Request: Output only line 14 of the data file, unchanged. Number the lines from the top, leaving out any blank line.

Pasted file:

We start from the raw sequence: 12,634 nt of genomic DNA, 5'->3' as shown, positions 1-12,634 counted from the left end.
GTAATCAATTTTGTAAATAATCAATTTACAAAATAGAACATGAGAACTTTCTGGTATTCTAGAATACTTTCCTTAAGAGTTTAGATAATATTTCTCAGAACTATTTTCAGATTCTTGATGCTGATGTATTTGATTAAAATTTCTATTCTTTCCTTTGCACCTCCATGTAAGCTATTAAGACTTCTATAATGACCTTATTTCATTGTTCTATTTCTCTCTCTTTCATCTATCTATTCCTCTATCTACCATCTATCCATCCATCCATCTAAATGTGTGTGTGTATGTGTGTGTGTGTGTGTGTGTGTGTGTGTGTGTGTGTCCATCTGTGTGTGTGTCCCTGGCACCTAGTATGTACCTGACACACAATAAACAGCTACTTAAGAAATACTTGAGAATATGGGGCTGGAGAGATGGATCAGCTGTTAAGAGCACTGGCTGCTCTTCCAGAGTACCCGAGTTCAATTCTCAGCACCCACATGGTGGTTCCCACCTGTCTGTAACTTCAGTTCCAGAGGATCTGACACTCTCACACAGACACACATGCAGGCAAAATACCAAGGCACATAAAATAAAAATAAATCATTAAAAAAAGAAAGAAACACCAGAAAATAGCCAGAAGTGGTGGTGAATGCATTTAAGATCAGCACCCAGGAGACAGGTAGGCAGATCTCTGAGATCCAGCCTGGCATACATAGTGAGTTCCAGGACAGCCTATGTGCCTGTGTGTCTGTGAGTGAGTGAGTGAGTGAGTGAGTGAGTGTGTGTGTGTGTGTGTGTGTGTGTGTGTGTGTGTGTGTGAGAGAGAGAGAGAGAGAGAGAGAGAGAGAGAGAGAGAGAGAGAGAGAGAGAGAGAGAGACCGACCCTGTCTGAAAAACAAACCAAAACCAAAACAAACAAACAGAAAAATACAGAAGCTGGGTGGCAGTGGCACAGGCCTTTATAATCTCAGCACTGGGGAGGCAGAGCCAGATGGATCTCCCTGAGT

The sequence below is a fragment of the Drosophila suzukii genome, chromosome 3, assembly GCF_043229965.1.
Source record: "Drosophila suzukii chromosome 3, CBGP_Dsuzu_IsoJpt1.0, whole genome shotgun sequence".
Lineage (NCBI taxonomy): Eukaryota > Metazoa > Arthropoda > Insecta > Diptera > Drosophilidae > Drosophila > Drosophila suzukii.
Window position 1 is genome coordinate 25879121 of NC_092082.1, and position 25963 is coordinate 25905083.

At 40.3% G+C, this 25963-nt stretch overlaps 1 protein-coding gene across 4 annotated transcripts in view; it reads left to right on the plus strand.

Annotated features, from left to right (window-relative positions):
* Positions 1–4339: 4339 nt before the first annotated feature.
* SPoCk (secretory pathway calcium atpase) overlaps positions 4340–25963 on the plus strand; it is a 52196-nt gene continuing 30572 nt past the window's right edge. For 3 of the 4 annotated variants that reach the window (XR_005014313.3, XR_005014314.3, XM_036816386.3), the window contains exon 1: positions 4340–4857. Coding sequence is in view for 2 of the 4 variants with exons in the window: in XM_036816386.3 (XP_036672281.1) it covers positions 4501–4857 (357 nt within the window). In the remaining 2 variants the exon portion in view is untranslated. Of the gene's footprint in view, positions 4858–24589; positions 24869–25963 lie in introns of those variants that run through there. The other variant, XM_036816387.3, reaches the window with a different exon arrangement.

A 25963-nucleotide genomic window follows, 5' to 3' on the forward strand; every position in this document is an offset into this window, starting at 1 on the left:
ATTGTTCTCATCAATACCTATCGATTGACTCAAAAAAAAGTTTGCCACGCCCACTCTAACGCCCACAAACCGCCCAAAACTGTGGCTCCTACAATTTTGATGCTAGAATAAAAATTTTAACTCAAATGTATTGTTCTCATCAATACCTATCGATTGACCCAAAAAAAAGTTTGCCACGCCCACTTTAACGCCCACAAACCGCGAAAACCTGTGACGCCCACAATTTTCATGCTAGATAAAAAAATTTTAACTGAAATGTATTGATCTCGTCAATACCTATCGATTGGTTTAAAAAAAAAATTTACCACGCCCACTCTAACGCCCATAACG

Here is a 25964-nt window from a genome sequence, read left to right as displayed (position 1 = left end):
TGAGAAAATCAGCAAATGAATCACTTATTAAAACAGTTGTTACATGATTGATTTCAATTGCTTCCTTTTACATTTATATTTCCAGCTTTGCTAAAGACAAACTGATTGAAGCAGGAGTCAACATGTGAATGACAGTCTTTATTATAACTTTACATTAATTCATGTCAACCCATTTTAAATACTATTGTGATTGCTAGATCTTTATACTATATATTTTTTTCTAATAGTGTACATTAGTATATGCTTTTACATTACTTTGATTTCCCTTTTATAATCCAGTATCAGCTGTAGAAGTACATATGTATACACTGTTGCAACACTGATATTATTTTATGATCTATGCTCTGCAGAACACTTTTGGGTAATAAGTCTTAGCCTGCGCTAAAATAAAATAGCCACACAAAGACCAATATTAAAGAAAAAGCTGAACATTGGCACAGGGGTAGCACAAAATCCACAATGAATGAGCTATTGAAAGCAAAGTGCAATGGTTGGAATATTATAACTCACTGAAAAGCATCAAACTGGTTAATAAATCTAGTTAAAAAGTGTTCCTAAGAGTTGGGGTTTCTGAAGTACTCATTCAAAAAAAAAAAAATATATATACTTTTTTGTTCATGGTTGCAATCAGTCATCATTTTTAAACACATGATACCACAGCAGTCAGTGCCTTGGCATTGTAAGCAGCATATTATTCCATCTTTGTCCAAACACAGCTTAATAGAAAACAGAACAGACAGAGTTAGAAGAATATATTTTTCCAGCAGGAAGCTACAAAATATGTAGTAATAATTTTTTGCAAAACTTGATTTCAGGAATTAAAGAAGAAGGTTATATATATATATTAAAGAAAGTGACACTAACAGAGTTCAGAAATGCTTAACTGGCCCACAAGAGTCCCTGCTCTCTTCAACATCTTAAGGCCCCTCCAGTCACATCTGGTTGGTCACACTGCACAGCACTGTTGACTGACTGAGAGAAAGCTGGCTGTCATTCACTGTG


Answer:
TGAGAAAATCAGCAAATGAATCACTTATTAAAACAGTTGTTACATGATTGATTTCAATTGCTTCCTTTTACATTTATATTTCCAGCTTTGCTAAAGACAAACTGATTGAAGCAGGAGTCAACATGTGAATGACAGTCTTTATTATAACTTTACATTAATTCATGTCAACCCATTTTAAATACTATTGTGATTGCTAGATCTTTATACTATATATTTTTTTCTAATAGTGTACATTAGTATATGCTTTTACATTACTTTGATTTCCCTTTTATAATCCAGTATCAGCTGTAGAAGTACATATGTATACACTGTTGCAACACTGATATTATTTTATGATCTATGCTCTGCAGAACACTTTTGGGTAATAAGTCTTAGCCTGCGCTAAAATAAAATAGCCACACAAAGACCAATATTAAAGAAAAAGCTGAACATTGGCACAGGGGTAGCACAAAATCCACAATGAATGAGCTATTGAAAGCAAAGTGCAATGGTTGGAATATTATAACTCACTGAAAAGCATCAAACTGGTTAATAAATCTAGTTAAAAAGTGTTCCTAAGAGTTGGGGTTTCTGAAGTACTCATTCAAAAAAAAAAAAATATATATACTTTTTTGTTCATGGTTGCAATCAGTCATCATTTTTAAACACATGATACCACAGCAGTCAGTGCCTTGGCATTGTAAGCAGCATATTATTCCATCTTTGTCCAAACACAGCTTAATAGAAAACAGAACAGACAGAGTTAGAAGAATATATTTTTCCAGCAGGAAGCTACAAAATATGTAGTAATAATTTTTTGCAAAACTTGATTTCAGGAATTAAAGAAGAAGGTTATATATATATATTAAAGAAAGTGACACTAACAGAGTTCAGAAATGCTTAACTGGCCCACAAGAGTCCCTGCTCTCTTCAACATCTTAAGGCCCCTCCAGTCACATCTGGTTGGTCACACTGCACAGCACTGTTGACTGACTGAGAGAAAGCTGGCTGTCATTCACTGTG